The former Sevilla man, fresh of a third straight Europa League title, was brought in to replace Laurent Blanc after another failed European campaign. Success on the domestic front would have been expected given the clubs resources and the talent in the squad. Progress in Europe was the main goal. Emery is failing on all accounts as things stand.
PSG are second in the table, three points a Monaco side with a game in hand and only three remaining. This is the same Monaco side that went further in the Champions League knockout stages and announced their domestic intentions by fielding a weakened side in their recent French Cup semi-finals matchup.
A cup double and a return the Champions League is likely but that is a step back from what Blanc achieved in his final season. Had there been signs of progress on the pitch despite the lack of silverware then Emery’s situation may be less precarious he still has work to do in terms of moulding the squad in his image. It was a surprise that he was chosen, despite his success, to lead a club with PSG’s ambition and resources, and the Spaniard has certainly had his ups and downs.
While Emery’s decision to listen to his players showed a good touch of man-management in a delicate situation, the discussion should have continued from there. A season-long transformation could still have transpired but instead we have seen Emery’s style of display in fits and starts while the manager has been forced to deal with various injuries, changes in form, and so forth.
The major victory in his season, so far, has been the rebirth of Edinson Cavani as the leading man up top. The Uruguayan, no longer in the shadow of Zlatan Ibrahimovic, has revelled in being the man leading the line again to the tune of 45 goals in 45 games. Emery’s words and training throughout the season surely played a role getting the best from the frontman, but the cynics can argue that any new manager could have achieved similar results with Zlatan gone.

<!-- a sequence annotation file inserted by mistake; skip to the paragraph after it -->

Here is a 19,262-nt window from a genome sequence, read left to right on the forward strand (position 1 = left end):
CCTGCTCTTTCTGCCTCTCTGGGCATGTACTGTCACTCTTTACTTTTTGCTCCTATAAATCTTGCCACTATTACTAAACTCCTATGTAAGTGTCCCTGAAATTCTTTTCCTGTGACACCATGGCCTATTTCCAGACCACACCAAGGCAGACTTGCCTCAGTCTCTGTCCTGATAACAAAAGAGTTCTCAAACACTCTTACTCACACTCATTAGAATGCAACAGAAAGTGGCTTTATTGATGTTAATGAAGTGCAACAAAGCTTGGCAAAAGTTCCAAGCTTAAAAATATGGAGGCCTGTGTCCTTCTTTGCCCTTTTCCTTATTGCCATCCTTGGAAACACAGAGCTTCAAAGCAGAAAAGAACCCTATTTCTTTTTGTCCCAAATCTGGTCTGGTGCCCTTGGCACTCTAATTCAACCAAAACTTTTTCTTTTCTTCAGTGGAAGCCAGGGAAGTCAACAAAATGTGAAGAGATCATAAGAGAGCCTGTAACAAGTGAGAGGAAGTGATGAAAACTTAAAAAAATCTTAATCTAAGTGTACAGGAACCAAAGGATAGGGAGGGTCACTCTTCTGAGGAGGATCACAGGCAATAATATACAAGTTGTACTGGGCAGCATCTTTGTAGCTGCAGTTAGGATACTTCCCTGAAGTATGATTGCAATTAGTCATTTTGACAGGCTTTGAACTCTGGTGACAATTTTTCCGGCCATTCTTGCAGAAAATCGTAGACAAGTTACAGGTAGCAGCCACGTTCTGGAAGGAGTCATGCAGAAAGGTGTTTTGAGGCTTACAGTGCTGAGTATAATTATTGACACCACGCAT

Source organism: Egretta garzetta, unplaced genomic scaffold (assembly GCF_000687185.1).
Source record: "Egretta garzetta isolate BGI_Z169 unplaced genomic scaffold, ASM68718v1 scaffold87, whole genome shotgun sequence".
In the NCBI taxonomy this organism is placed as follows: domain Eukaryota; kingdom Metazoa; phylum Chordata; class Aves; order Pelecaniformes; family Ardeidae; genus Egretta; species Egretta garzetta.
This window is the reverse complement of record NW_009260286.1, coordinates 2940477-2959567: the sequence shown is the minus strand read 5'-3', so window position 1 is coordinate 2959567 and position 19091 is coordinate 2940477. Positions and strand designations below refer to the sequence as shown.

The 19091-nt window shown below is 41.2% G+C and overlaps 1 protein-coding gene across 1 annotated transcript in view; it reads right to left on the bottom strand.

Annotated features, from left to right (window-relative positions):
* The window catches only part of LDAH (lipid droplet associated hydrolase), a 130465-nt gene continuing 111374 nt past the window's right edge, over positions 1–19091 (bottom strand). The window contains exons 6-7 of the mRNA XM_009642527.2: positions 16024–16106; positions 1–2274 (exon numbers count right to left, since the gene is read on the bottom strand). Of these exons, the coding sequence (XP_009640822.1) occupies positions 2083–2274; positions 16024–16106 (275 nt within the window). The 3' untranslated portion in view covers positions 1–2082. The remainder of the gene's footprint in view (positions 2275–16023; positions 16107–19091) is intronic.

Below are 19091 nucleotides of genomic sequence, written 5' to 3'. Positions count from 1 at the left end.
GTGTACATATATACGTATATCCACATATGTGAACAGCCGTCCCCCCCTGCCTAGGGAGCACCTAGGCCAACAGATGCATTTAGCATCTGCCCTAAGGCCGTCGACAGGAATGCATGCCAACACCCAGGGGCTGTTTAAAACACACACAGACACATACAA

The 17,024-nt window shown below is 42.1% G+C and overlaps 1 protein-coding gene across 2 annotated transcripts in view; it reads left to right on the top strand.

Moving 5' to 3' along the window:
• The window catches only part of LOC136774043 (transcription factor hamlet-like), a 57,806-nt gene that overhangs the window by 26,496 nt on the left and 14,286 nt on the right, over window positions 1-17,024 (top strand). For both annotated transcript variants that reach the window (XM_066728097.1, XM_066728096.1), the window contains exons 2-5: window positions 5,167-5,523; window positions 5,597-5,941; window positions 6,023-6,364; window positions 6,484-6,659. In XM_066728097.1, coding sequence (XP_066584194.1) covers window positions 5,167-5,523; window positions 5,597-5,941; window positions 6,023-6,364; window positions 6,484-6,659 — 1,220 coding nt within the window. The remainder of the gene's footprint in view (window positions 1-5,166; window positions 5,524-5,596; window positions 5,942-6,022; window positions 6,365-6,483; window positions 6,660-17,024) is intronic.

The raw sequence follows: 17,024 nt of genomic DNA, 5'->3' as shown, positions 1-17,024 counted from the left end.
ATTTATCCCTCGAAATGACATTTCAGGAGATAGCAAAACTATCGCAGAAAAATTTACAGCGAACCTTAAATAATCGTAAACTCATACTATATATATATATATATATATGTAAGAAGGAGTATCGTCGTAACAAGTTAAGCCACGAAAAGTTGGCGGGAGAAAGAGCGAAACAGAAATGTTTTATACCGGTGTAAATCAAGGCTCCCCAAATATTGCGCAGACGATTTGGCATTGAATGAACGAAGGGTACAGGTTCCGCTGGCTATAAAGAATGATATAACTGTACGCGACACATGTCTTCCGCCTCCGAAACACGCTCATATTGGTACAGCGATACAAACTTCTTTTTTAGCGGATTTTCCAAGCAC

Unfortunately for Emery, the negatives seem to outweigh the positives.
While he also reinvigorated Angel Di Maria and has overseen good performances from youngsters like Presnel Kimpembe, his additions have been a mixed bag. The addition of Julian Draxler in the January transfer window brought about a mid-season surge, but that was to be expected.
Aside from the German, only Thomas Meunier, the least unfancied of his recruits, acquitted himself well. Jese Rodriguez was sent back on loan to Las Palmas in La Liga, Grzegorz Krychowiak has hardly stepped on the pitch and Hatem Ben Arfa’s form has come and gone throughout the campaign.
While it’s not all his fault – one can certainly cannot compare relative novice Patrick Kluivert to former Sevilla director of football, Monchi – where transfers are concerned, the manager certainly had his say in these matters.
The lack of change led to a continued reliance on a player like Thiago Motta, who is much more suitable to Blanc’s system, and casts doubts as to whether Emery really has control of the dressing room. The tactics and decision-making that led to the worst performance of the season, that 6-1 loss to Barcelona, surely wouldn’t have helped.
Various poor results on the domestic front, including losses to fellow title challengers Monaco and Nice, have decreased PSG’s aura of invincibility. That, and the club’s European disappointment, might have key players questioning the club’s ability to reach the top of Europe.
While the failure in Europe certainly has those in charge at PSG questioning their decision it may be hasty to get rid of Emery now. The Spaniard has proven himself in La Liga before and while his Champions League record isn’t the greatest, he is in a different situation now. If he can work together with Kluivert to mold the team in his image this summer then there will be plenty of cause for optimism heading into the 2017/18 season. There won’t be many, if any, big-name managers available for PSG to look at in any case and, as they would’ve seen with Manchester City and Pep Guardiola this season, European success does not come overnight.
Emery still has title-winning experience and PSG have a good squad. One trophy has entered the cabinet this season and they are strong favorites for the French Cup as well. The Spaniard was chosen by the PSG hierarchy last summer and, title or not, it makes sense to stay the course. Should that be the case, the manager will know that the hook will be out quickly if there is no progress next season.